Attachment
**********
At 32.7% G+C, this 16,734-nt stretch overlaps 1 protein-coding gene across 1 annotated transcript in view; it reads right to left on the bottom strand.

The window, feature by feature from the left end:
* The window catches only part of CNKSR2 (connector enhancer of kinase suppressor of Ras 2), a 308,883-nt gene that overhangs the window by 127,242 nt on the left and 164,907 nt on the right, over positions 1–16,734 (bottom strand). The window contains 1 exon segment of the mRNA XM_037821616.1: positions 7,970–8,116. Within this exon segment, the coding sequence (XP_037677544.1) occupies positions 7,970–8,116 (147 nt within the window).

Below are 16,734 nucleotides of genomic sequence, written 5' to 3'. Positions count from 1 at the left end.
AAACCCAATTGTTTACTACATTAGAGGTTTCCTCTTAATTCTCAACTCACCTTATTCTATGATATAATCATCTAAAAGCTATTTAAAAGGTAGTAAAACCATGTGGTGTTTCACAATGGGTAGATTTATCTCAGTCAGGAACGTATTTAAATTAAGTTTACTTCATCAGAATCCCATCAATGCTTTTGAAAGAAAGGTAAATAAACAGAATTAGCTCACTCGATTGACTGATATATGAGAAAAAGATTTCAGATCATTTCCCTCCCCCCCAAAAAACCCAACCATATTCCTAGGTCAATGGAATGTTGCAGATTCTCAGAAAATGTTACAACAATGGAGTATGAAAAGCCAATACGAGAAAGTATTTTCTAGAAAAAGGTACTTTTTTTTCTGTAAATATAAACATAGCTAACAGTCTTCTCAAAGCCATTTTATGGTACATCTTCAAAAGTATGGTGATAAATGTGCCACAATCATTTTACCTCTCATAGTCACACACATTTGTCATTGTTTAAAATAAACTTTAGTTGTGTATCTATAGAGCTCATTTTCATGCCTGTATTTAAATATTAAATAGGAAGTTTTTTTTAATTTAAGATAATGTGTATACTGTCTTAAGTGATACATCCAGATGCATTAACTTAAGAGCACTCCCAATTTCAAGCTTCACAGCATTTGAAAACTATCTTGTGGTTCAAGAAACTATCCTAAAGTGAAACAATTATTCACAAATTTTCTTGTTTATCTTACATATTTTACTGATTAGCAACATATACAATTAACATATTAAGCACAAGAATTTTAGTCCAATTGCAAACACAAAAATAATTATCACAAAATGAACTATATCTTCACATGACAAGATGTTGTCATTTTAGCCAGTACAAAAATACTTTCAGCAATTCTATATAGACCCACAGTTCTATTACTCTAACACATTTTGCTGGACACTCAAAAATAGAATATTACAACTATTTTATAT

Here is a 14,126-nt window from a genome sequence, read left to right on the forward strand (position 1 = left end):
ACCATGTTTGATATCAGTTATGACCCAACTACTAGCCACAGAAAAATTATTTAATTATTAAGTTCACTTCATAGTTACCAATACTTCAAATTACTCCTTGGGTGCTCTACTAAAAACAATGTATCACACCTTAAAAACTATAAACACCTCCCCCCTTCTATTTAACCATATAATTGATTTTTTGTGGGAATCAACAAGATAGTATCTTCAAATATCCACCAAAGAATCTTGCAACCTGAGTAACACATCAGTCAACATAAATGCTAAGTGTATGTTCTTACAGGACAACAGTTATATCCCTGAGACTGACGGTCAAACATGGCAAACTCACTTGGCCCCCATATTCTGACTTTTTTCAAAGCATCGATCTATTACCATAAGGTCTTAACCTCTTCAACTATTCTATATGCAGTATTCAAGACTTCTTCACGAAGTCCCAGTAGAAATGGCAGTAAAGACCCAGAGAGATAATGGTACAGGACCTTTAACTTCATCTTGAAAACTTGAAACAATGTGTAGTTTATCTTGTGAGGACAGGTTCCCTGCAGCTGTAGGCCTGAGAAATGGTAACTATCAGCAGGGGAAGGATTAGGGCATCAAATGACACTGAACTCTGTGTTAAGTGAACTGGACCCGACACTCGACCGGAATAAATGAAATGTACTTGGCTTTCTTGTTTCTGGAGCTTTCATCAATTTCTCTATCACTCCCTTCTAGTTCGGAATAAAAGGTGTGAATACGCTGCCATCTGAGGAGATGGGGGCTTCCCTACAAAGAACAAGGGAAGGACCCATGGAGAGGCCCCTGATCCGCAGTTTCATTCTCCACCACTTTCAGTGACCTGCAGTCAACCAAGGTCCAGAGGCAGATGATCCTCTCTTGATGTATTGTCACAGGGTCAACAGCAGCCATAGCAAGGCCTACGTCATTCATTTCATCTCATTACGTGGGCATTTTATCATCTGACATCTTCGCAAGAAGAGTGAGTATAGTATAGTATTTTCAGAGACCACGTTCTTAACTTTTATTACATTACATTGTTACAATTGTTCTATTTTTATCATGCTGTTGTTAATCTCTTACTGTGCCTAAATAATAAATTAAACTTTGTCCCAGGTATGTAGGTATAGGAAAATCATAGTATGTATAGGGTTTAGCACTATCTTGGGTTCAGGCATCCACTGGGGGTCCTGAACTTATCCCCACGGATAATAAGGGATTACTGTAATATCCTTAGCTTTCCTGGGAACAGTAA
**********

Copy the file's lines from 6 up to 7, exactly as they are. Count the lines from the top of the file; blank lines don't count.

Here is a 14,126-nt window from a genome sequence, read left to right on the forward strand (position 1 = left end):
ACCATGTTTGATATCAGTTATGACCCAACTACTAGCCACAGAAAAATTATTTAATTATTAAGTTCACTTCATAGTTACCAATACTTCAAATTACTCCTTGGGTGCTCTACTAAAAACAATGTATCACACCTTAAAAACTATAAACACCTCCCCCCTTCTATTTAACCATATAATTGATTTTTTGTGGGAATCAACAAGATAGTATCTTCAAATATCCACCAAAGAATCTTGCAACCTGAGTAACACATCAGTCAACATAAATGCTAAGTGTATGTTCTTACAGGACAACAGTTATATCCCTGAGACTGACGGTCAAACATGGCAAACTCACTTGGCCCCCATATTCTGACTTTTTTCAAAGCATCGATCTATTACCATAAGGTCTTAACCTCTTCAACTATTCTATATGCAGTATTCAAGACTTCTTCACGAAGTCCCAGTAGAAATGGCAGTAAAGACCCAGAGAGATAATGGTACAGGACCTTTAACTTCATCTTGAAAACTTGAAACAATGTGTAGTTTATCTTGTGAGGACAGGTTCCCTGCAGCTGTAGGCCTGAGAAATGGTAACTATCAGCAGGGGAAGGATTAGGGCATCAAATGACACTGAACTCTGTGTTAAGTGAACTGGACCCGACACTCGACCGGAATAAATGAAATGTACTTGGCTTTCTTGTTTCTGGAGCTTTCATCAATTTCTCTATCACTCCCTTCTAGTTCGGAATAAAAGGTGTGAATACGCTGCCATCTGAGGAGATGGGGGCTTCCCTACAAAGAACAAGGGAAGGACCCATGGAGAGGCCCCTGATCCGCAGTTTCATTCTCCACCACTTTCAGTGACCTGCAGTCAACCAAGGTCCAGAGGCAGATGATCCTCTCTTGATGTATTGTCACAGGGTCAACAGCAGCCATAGCAAGGCCTACGTCATTCATTTCATCTCATTACGTGGGCATTTTATCATCTGACATCTTCGCAAGAAGAGTGAGTATAGTATAGTATTTTCAGAGACCACGTTCTTAACTTTTATTACATTACATTGTTACAATTGTTCTATTTTTATCATGCTGTTGTTAATCTCTTACTGTGCCTAAATAATAAATTAAACTTTGTCCCAGGTATGTAGGTATAGGAAAATCATAGTATGTATAGGGTTTAGCACTATCTTGGGTTCAGGCATCCACTGGGGGTCCTGAACTTATCCCCACGGATAATAAGGGATTACTGTAATATCCTTAGCTTTCCTGGGAACAGTAA